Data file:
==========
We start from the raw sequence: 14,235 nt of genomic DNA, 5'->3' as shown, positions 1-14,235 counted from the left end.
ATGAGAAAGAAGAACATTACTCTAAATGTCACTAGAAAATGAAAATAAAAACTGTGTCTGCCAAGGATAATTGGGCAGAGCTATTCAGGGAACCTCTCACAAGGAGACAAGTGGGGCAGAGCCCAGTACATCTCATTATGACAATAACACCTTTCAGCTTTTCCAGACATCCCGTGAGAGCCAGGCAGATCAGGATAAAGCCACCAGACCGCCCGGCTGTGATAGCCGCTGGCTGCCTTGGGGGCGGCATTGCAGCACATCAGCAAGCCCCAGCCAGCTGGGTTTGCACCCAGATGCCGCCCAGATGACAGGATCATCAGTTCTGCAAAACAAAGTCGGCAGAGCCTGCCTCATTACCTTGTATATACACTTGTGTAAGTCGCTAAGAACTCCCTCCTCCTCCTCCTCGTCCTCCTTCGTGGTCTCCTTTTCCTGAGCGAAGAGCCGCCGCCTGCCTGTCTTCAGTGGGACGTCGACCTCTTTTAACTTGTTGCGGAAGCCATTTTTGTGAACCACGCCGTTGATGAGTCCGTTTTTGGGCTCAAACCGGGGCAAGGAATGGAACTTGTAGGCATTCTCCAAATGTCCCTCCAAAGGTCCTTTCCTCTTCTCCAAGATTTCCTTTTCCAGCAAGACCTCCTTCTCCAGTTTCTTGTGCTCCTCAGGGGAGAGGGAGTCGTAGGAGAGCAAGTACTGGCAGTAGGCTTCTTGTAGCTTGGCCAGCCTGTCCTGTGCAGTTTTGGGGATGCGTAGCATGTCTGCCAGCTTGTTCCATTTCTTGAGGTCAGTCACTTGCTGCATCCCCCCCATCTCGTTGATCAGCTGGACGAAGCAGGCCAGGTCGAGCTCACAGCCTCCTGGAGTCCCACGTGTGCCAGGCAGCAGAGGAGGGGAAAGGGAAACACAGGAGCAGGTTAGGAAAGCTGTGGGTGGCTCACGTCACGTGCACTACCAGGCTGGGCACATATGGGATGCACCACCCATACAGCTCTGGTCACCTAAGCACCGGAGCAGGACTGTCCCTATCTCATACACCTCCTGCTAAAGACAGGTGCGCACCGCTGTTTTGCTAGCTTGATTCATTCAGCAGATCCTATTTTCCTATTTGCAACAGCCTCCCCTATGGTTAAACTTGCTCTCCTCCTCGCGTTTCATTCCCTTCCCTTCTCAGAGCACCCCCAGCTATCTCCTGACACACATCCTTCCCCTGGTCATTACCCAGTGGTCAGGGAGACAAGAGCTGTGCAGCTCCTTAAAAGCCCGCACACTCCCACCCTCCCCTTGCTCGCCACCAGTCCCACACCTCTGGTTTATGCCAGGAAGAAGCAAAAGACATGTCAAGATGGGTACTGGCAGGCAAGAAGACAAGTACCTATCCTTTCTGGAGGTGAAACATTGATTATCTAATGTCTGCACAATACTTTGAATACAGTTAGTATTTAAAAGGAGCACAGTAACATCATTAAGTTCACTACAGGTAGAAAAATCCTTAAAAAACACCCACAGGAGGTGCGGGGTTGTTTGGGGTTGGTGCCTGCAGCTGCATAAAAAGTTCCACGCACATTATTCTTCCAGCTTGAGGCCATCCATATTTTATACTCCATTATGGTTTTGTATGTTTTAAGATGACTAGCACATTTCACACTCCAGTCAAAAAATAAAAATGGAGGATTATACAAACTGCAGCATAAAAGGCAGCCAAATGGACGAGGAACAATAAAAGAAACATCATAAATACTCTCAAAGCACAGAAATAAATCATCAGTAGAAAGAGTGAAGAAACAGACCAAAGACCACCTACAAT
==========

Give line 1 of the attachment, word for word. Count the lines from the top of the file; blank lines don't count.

We start from the raw sequence: 14,235 nt of genomic DNA, 5'->3' as shown, positions 1-14,235 counted from the left end.